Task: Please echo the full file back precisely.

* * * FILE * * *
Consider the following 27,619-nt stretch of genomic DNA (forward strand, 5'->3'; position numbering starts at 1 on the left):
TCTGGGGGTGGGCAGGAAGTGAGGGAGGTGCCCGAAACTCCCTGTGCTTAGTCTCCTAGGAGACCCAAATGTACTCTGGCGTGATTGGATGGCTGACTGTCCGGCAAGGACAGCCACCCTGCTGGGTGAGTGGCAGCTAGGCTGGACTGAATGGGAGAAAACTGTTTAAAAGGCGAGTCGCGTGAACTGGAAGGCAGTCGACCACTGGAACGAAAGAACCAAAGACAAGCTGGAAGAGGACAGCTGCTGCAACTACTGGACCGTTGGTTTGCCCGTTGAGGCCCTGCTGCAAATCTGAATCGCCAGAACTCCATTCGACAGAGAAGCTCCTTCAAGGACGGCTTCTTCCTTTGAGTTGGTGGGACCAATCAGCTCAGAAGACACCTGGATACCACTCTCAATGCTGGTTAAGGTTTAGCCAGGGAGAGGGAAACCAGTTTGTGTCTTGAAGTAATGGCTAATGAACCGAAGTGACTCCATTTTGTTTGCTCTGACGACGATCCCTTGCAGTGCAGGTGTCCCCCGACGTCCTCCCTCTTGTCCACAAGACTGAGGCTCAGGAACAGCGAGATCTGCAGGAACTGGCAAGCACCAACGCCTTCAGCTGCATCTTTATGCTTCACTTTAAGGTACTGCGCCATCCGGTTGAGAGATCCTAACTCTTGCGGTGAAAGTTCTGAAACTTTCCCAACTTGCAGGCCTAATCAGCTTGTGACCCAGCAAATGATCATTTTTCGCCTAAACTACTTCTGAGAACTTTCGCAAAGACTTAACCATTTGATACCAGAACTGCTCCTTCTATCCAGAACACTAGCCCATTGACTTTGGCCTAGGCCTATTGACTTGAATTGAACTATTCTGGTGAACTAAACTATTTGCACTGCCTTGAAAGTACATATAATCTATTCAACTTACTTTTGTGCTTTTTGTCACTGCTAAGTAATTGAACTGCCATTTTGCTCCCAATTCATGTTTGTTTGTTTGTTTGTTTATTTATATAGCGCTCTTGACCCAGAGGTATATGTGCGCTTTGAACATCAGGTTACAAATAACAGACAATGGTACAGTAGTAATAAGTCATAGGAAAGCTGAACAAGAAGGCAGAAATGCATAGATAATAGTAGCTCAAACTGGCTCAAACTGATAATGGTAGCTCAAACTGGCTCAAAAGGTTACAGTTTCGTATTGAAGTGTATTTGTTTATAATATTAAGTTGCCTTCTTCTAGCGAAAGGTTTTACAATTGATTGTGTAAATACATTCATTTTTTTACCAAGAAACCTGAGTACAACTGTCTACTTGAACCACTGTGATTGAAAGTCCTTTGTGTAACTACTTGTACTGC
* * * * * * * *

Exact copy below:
Consider the following 27,619-nt stretch of genomic DNA (forward strand, 5'->3'; position numbering starts at 1 on the left):
TCTGGGGGTGGGCAGGAAGTGAGGGAGGTGCCCGAAACTCCCTGTGCTTAGTCTCCTAGGAGACCCAAATGTACTCTGGCGTGATTGGATGGCTGACTGTCCGGCAAGGACAGCCACCCTGCTGGGTGAGTGGCAGCTAGGCTGGACTGAATGGGAGAAAACTGTTTAAAAGGCGAGTCGCGTGAACTGGAAGGCAGTCGACCACTGGAACGAAAGAACCAAAGACAAGCTGGAAGAGGACAGCTGCTGCAACTACTGGACCGTTGGTTTGCCCGTTGAGGCCCTGCTGCAAATCTGAATCGCCAGAACTCCATTCGACAGAGAAGCTCCTTCAAGGACGGCTTCTTCCTTTGAGTTGGTGGGACCAATCAGCTCAGAAGACACCTGGATACCACTCTCAATGCTGGTTAAGGTTTAGCCAGGGAGAGGGAAACCAGTTTGTGTCTTGAAGTAATGGCTAATGAACCGAAGTGACTCCATTTTGTTTGCTCTGACGACGATCCCTTGCAGTGCAGGTGTCCCCCGACGTCCTCCCTCTTGTCCACAAGACTGAGGCTCAGGAACAGCGAGATCTGCAGGAACTGGCAAGCACCAACGCCTTCAGCTGCATCTTTATGCTTCACTTTAAGGTACTGCGCCATCCGGTTGAGAGATCCTAACTCTTGCGGTGAAAGTTCTGAAACTTTCCCAACTTGCAGGCCTAATCAGCTTGTGACCCAGCAAATGATCATTTTTCGCCTAAACTACTTCTGAGAACTTTCGCAAAGACTTAACCATTTGATACCAGAACTGCTCCTTCTATCCAGAACACTAGCCCATTGACTTTGGCCTAGGCCTATTGACTTGAATTGAACTATTCTGGTGAACTAAACTATTTGCACTGCCTTGAAAGTACATATAATCTATTCAACTTACTTTTGTGCTTTTTGTCACTGCTAAGTAATTGAACTGCCATTTTGCTCCCAATTCATGTTTGTTTGTTTGTTTGTTTATTTATATAGCGCTCTTGACCCAGAGGTATATGTGCGCTTTGAACATCAGGTTACAAATAACAGACAATGGTACAGTAGTAATAAGTCATAGGAAAGCTGAACAAGAAGGCAGAAATGCATAGATAATAGTAGCTCAAACTGGCTCAAACTGATAATGGTAGCTCAAACTGGCTCAAAAGGTTACAGTTTCGTATTGAAGTGTATTTGTTTATAATATTAAGTTGCCTTCTTCTAGCGAAAGGTTTTACAATTGATTGTGTAAATACATTCATTTTTTTACCAAGAAACCTGAGTACAACTGTCTACTTGAACCACTGTGATTGAAAGTCCTTTGTGTAACTACTTGTACTGC